How do you do it? How do you plan for the future?
In the last few years, there have been a lot of news stories about the “end of the world” and “believers” who sell everything they own and get ready to be raptured. Most people shake their heads over this kind of behavior, but isn’t prepping a little bit like this?
Yes, it is.
If you believe in an apocalypse, or economic collapse, or even zombies (yeah, right), and you’re prepping – just how far do you take it? How do you balance the present with the possibilities of the future?
I’ll tell you how:
Just like you prepare for any future.
See, if you weren’t worried about the economy, the food supply, the criminal element (including, of course, politicians), you’d be planning for the future, right? College for the kids, savings of your own, home improvement, retirement, etc., etc.
As a prepper, you’re planning for the future too – but not necessarily one in which you picture the kids coming home for the holidays or lounging around your new pool or traveling in your golden years.
But what if there IS no apocalypse? No disaster? Is it possible to be prepared for everything, for any eventuality?
Yes. I think so. It’s like a work/life balance, except preppers have life/prep balance.
Back in the day, I had a little book with pockets on some pages. The book talked about saving versus spending, and the pockets were to divide up your allowance. Still cute for kids today, if you can find one. The point is that, just like in this little book, we as adults are instructed to save 10%, donate/tithe 10%, spend 10% on ourselves, and the rest is for bills and so forth.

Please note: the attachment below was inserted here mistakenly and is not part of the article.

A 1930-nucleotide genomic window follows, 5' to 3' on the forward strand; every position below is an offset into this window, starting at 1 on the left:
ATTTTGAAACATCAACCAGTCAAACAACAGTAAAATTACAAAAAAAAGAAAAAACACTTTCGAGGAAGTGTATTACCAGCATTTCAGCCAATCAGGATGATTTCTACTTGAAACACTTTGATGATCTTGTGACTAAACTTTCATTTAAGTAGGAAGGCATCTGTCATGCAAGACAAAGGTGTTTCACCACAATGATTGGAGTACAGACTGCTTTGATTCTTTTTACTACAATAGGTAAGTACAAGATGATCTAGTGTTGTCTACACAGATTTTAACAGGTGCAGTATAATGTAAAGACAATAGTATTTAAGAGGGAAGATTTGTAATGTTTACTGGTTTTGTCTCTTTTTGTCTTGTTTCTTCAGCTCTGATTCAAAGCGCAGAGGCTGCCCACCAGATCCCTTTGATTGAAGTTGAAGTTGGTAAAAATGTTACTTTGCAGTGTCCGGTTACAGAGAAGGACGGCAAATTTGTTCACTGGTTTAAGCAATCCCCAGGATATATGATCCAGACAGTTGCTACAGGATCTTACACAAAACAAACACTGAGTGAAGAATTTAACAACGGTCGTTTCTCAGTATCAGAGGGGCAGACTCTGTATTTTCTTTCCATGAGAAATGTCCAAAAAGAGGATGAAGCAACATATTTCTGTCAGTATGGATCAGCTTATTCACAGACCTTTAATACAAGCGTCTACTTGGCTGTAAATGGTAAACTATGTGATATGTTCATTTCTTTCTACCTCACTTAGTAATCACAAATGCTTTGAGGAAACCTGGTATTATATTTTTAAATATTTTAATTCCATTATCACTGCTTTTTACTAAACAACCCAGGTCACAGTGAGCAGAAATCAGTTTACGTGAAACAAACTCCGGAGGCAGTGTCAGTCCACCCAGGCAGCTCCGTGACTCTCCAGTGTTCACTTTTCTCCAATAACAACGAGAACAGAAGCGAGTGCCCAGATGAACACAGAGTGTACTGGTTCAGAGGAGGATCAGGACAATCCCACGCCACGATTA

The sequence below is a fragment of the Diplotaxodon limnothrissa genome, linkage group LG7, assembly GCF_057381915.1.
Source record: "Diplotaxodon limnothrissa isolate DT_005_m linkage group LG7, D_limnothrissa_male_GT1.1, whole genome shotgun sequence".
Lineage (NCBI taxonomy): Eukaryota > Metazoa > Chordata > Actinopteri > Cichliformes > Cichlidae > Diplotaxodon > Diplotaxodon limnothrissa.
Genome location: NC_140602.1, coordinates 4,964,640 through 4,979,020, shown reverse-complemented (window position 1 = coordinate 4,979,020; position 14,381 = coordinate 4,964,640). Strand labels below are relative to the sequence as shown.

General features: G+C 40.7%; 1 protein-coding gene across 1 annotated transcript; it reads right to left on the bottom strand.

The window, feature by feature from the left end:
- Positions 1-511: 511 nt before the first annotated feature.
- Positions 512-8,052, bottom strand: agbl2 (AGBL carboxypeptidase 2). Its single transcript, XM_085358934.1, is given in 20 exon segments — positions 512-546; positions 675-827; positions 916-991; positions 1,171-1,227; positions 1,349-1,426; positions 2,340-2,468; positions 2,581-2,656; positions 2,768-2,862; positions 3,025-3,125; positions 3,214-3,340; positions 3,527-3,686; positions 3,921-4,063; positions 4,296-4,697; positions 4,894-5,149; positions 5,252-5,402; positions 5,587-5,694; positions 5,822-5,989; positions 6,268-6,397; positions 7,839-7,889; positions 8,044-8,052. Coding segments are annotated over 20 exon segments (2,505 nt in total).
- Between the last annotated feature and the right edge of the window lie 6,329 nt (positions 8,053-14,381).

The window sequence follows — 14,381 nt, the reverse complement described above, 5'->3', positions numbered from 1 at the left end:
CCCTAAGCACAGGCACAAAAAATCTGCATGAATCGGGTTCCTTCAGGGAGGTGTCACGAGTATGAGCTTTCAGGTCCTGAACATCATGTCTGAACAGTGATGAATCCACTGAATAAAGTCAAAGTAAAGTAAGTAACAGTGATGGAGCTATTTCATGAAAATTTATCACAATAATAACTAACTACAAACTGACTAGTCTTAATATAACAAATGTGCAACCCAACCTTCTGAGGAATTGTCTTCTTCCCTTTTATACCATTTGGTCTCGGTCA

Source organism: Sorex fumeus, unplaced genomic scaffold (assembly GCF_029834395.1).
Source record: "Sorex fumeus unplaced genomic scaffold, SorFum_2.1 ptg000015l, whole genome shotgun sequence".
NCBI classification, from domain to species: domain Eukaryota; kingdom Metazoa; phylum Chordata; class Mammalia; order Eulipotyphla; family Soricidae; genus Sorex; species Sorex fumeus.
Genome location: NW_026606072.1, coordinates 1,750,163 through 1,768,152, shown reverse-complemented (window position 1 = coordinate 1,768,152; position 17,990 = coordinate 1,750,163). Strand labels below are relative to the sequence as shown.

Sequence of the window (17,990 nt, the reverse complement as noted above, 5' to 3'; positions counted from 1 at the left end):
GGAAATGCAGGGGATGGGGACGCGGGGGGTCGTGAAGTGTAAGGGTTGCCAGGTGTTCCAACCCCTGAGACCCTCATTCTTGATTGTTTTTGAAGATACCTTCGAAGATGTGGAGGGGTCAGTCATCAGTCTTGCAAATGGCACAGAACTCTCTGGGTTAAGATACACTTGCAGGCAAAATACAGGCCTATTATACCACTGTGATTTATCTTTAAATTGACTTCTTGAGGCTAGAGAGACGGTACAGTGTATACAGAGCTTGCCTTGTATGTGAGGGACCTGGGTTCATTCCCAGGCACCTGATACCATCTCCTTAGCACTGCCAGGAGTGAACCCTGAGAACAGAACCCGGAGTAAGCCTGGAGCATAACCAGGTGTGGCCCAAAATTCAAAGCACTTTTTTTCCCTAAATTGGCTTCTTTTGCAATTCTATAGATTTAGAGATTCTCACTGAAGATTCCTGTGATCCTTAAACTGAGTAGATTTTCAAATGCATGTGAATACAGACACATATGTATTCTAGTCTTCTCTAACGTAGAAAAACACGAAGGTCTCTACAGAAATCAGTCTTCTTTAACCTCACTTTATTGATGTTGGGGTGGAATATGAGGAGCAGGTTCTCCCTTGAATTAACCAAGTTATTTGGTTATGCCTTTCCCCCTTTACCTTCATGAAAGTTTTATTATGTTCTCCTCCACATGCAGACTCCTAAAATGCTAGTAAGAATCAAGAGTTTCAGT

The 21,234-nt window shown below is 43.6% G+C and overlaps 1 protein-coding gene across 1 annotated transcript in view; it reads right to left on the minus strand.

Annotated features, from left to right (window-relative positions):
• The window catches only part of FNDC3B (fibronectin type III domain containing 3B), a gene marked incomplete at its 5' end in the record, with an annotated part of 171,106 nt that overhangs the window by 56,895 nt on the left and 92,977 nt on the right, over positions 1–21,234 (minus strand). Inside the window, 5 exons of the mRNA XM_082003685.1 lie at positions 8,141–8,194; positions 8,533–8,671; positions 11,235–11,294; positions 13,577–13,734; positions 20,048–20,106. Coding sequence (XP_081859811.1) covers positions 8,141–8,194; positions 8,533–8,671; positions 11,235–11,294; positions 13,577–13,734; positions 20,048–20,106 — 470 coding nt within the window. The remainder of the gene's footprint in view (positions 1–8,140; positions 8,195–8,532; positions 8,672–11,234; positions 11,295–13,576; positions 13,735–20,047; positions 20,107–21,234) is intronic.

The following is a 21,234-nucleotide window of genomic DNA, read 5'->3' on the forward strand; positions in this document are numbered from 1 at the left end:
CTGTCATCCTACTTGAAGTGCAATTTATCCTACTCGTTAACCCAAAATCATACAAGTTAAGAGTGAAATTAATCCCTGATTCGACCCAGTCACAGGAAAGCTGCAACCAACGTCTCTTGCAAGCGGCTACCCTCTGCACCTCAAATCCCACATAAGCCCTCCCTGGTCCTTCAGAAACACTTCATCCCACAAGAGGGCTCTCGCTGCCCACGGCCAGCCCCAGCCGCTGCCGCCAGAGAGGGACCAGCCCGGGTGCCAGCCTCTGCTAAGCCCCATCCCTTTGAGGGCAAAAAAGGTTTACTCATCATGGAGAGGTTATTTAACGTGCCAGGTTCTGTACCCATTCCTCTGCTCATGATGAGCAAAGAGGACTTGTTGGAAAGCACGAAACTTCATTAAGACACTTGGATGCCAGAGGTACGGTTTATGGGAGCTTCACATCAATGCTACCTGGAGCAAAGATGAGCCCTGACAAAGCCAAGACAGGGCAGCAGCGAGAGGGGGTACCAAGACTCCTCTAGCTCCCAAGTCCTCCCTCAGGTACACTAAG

Sure, it’s hard to do – even more when you divide up the savings part into college, retirement, short-term, long-term, and whatever else you choose. And, too, with rising costs, well, it ain’t easy!
But I simply propose another 5% or 10%, whatever you can squeeze in there, for prepping of another kind, the kind we do “just in case” SHTF. You can call it your SHTF Fund. Catchy, huh?
When do you expect your prepping to pay off, so to speak? Next year? Five years? Ten? Not in your lifetime? For myself, I’m thinking in the next two to five years. If we make it past that, maybe all this work will pay off in our kids’ lifetimes, or in our later years. Hard to say, really. Those with more knowledge than I may have a different timeframe – feel free to weigh in!
The point is that you have to be ready for ANYTHING.